Thursday, September 27, 2012

Helena Heritage Olives, Oolines and Orchids

Late September/October is -- for me -- one of the most exciting times of the year with Nature launching into the creation of new life.  Our world is transformed by birdsong, butterflies, frogs and flowering plants.

Although our garden holds a wealth of flowering shrubs and trees, there's always room for more, and somehow we find it hard to resist planting!  I've included a photo of a young ooline with its tiny rounded leaves, and also an Helena Heritage olive.

Located off the coast of Brisbane, St Helena Island is a Heritage National Park .  Formerly (1867 to 1932) it was a high security prison.  The first olive tree planted on the island was brought to Australia from Europe by a visiting magistrate, in the late 1800s.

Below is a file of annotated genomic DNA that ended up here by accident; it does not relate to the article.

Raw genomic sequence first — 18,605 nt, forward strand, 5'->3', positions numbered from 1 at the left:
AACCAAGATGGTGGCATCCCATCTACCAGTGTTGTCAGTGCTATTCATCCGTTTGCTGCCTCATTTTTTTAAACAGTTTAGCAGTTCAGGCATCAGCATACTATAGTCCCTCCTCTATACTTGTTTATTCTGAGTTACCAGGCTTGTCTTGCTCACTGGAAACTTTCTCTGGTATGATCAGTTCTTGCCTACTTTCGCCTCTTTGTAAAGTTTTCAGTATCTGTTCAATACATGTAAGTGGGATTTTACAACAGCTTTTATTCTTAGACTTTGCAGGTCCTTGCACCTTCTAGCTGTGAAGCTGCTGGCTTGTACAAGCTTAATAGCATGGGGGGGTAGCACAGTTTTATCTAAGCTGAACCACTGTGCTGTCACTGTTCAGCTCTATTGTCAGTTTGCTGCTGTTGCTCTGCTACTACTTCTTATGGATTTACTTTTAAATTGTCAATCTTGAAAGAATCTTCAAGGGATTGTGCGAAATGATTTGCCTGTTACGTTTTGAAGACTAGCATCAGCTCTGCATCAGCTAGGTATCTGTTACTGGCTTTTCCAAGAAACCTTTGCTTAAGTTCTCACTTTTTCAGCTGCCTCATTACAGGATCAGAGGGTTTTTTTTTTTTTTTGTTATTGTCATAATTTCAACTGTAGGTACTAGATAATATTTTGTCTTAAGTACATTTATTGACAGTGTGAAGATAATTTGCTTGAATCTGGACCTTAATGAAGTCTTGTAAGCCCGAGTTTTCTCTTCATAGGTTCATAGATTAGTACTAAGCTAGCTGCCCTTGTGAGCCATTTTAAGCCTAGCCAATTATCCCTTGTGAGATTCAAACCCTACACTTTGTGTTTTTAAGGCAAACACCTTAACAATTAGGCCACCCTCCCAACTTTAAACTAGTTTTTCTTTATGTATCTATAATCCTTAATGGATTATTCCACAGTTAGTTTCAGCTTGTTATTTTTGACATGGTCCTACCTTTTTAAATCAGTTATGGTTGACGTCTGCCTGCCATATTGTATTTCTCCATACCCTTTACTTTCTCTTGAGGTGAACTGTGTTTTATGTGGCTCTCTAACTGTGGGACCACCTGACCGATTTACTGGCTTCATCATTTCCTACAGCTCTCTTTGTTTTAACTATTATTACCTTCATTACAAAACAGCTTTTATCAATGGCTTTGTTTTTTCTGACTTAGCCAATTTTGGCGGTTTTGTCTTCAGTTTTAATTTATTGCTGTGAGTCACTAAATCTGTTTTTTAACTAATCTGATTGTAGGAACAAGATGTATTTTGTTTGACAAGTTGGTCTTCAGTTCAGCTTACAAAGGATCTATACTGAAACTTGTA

My tree is a third generation heritage tree with a history of producing exceptional fruit and award-winning olive oil -- not that I'm particularly interested in what it produces, I simply want a beautifully shaped and gnarled olive tree.

Ooline trees (Cadellia pentastylis) are native to Mitchell and grow on dry rocky hills. They are related to the Antarctic beech: both are relics of ancient Gondwanan vegetation.

Pots of petunias, drums of vegetable greens, and our native bush orchid (Cymbidium canaliculatum) with its newly sprouted flower spikes -- all these give me pleasure.  Even the noxious weed Mexican poppy has its own beauty.

Today I split open a dry orchid pod from last year's flowering and released the dry powdery seed into the warm northerly wind.  Perhaps some will lodge in the loose bark of a nearby tree and grow into an orchid?

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